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Alpine Climbing – Dents du Midi

by Sarah Morton January 08, 2014

Passing the three-hour sign at Lac de Salanfe, along the Dent du Midi trail, I was feeling rather smug – having athletically trotted up the steep-ish first section of the trail, I thought; how clever we were to have delayed our leaving from base until the cool evening set in.

Four hours later, glacier-blue mountain lakes, and lush-green Alpine meadows, were a distant memory. I found myself donning head-torch and scrambling around in steep, loose rock and patchy snow – I could see the hut, and was sure it was just within grasp, but the path wound up the mountain at a more leisurely pace than I felt necessary.

Cold, tired and hungry we finally reached our resting point for the night – the Dents du Midi mountain hut, precariously perched at almost 3000m in the Swiss Alps. Switching off my head-torch I was blown away by the millions of twinkling stars overhead, for a few moments my aching legs and heavy backpack forgotten.

Then, thumped back to earth with the announcement that not only had the hut guests already gone to sleep – equalling no supper, but all the beds were taken. So, for me, it was a make-shift bed of rugs on the kitchen floor – it was every bit as uncomfortable as it sounds.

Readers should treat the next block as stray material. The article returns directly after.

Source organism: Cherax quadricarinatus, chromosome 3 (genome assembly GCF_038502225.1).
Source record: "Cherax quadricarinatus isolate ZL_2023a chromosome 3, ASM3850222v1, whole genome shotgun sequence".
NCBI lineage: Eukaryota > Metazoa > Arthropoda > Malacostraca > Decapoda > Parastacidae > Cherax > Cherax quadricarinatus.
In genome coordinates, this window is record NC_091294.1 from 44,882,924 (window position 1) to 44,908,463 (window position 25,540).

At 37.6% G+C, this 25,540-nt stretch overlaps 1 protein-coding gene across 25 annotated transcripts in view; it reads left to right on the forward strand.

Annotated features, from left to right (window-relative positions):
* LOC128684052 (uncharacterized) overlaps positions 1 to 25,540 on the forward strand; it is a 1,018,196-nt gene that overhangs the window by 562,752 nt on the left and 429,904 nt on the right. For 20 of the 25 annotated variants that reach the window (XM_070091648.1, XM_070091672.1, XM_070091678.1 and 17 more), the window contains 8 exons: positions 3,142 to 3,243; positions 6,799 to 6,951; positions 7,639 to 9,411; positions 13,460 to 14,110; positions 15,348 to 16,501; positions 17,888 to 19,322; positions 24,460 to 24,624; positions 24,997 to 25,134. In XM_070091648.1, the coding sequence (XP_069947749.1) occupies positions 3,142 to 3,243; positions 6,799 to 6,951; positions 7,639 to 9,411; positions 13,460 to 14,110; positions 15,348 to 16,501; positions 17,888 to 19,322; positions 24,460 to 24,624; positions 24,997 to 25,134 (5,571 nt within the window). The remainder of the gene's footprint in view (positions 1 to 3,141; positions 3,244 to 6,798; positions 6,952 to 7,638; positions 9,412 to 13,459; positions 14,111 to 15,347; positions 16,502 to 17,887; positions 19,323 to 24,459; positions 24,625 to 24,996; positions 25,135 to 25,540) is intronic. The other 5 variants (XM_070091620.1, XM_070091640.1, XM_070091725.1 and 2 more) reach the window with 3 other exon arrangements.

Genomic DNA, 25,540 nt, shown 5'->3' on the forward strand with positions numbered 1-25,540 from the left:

During the night, winds buffered to gale-force – not only was every protruding bone in my body crying for respite, I was absolutely freezing.

One broken nights sleep, and a cereal bar later, we roped up, to begin the short walk across the softening Plan Neve glacier before starting the steep, scree-covered ascent of the Cime de l’Est – the most northerly peak of the Dent du Midi range.

The ascent was interesting to say the least – falling rocks and snow, steep ledges and sheer drops – I’ve seen nothing like it, even slap-bang in the middle of a Scottish winter – it was great.

The descent was even more interesting, we’d left so much loose rock behind us it might have been a bit sketchy to try returning by the same route.

We opted for one of the most accessible snowy gullies – wide and steep, the snow looked solid and strong, however, we couldn’t see how far it dropped and said a quick prayer that the rope be long enough.

After digging a horseshoe in the snow I was lowered down – for the first time my heart was in my mouth and I was wishing for a quick spritz of Rescue Remedy – instead I sat tight, that was, until the rope ran out – following a mini-panic, I kicked my feet in and down-climbed the remainder of the gully.

Another instalment of scree-slopes seen us back on the glacier and on the home-strait to the hut. A quick bite to eat, then we were back on the trail, this time descending – much more enjoyable in the daylight.

A few hours later we were back at the car – boots off and achy toes dipped in an Alpine stream, before zipping off to Chamonix for our next adventure.

Sarah Morton
Sarah Morton

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